Curt served in the Marine Corps for four years and has been a law enforcement officer in Los Angeles for the last 24 years.
This entry was posted in 9/11, Iraq/Al-Qaeda Connection, Mitt Romney, Politics, The Iraqi War, War On Terror. Bookmark the permalink. Thursday, December 22nd, 2011 at 6:00 am
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37 Responses to Mitt ‘Flip-Flopping’ Away

  1. Mike Henkins says: 1

    Well said. There are several reasons not to like Mitt Romney the candidate. The main one is you cannot trust what he will do or say on almost any issue. The only thing you can trust Romney on is that, as you pointed out, he will say whatever you want to hear when he is talking to you. Hell, he may even believe it at the time he is saying it. Still, you can be sure that as soon as he turns and reaches for the next hand to shake he may take the opposite stance .

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  2. FedUp says: 2

    Scares me that he could be our nominee! Of all those remaining, I still think Perry is the best choice. That being said, if Mitt, the plastic Rino gets the nod, I shall hold my nose and chant ABO and pull the lever for him!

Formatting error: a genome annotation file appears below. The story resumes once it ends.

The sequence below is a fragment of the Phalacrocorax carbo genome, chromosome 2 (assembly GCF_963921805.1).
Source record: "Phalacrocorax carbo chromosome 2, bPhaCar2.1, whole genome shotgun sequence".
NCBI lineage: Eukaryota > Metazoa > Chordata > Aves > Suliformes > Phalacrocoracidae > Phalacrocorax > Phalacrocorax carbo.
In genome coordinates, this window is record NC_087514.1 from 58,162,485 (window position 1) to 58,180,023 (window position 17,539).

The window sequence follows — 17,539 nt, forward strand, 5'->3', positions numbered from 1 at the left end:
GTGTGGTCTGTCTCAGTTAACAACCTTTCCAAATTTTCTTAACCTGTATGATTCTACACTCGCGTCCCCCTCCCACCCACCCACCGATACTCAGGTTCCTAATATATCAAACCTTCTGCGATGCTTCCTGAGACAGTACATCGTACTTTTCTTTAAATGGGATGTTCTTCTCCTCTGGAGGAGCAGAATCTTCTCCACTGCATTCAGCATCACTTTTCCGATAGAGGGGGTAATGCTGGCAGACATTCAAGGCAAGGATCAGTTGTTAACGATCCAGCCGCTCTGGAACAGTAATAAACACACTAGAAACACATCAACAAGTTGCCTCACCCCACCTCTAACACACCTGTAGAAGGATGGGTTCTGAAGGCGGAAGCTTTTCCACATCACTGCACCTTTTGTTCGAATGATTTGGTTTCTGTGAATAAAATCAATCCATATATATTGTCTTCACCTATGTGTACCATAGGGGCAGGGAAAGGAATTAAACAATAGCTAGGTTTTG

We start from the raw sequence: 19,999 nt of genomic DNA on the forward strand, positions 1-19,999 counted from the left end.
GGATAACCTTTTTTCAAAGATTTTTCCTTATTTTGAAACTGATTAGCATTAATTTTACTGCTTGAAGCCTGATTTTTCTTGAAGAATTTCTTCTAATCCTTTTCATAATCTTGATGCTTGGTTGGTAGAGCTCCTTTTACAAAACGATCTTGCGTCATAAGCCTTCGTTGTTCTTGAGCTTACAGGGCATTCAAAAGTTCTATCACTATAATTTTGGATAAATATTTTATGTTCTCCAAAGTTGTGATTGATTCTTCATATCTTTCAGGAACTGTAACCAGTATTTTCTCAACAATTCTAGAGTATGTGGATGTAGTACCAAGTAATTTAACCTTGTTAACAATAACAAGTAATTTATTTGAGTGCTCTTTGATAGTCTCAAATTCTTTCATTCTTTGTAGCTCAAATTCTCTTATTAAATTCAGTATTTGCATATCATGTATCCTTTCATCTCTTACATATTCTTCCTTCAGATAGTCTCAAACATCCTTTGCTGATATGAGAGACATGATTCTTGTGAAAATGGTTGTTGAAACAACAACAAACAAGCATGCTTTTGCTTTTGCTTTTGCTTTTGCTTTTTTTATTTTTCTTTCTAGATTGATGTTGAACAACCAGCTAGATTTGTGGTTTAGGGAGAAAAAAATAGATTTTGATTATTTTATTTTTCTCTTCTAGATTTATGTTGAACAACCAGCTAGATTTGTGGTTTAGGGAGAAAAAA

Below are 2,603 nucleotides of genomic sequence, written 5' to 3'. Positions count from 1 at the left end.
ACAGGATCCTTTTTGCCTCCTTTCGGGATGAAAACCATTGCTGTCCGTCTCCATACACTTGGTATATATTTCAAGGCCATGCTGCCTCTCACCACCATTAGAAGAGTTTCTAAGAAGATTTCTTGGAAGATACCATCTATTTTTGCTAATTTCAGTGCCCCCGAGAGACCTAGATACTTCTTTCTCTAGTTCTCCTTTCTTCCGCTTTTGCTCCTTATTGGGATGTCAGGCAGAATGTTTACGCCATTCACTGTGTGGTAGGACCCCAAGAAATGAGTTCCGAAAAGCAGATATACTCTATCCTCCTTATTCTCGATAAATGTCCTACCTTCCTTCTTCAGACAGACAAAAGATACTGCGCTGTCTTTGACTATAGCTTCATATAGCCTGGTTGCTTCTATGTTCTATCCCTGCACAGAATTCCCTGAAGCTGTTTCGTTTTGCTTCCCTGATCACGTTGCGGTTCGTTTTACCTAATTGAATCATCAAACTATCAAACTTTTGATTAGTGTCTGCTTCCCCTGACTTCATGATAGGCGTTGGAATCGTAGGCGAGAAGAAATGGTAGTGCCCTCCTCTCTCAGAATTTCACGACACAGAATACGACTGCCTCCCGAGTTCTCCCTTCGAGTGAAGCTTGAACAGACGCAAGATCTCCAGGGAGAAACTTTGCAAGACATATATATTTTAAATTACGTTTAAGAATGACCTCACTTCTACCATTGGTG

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  3. Romney will not do away with Obamacare. he has already made remarks which point out which way he will go on numerous occasion. And this latest remark about the “conservative thing to do ” will be the new slogan for the masses to follow. Remember when being a compassionate conservative was the hot thing to be? That way no difficult decisions and or flak for Romney either. Most everything will be a “state issue”. He is sitting this up right now for after he wins when his supporters start to complain. And one can always find reasons to go to war. If not just make some up, and go for it. And no I am not saying Bush made up the weapons of mass destruction. I think getting rid of Saddam was a good thing. But as for countries that supported terrorism at that time, Bush had his pick from Yemen, Iran, Syria, Pakistan, Afghanistan, Somali, Sudan, Libya, etc….Maybe he just spunned the bottle and went for it. I mean really where would you have started?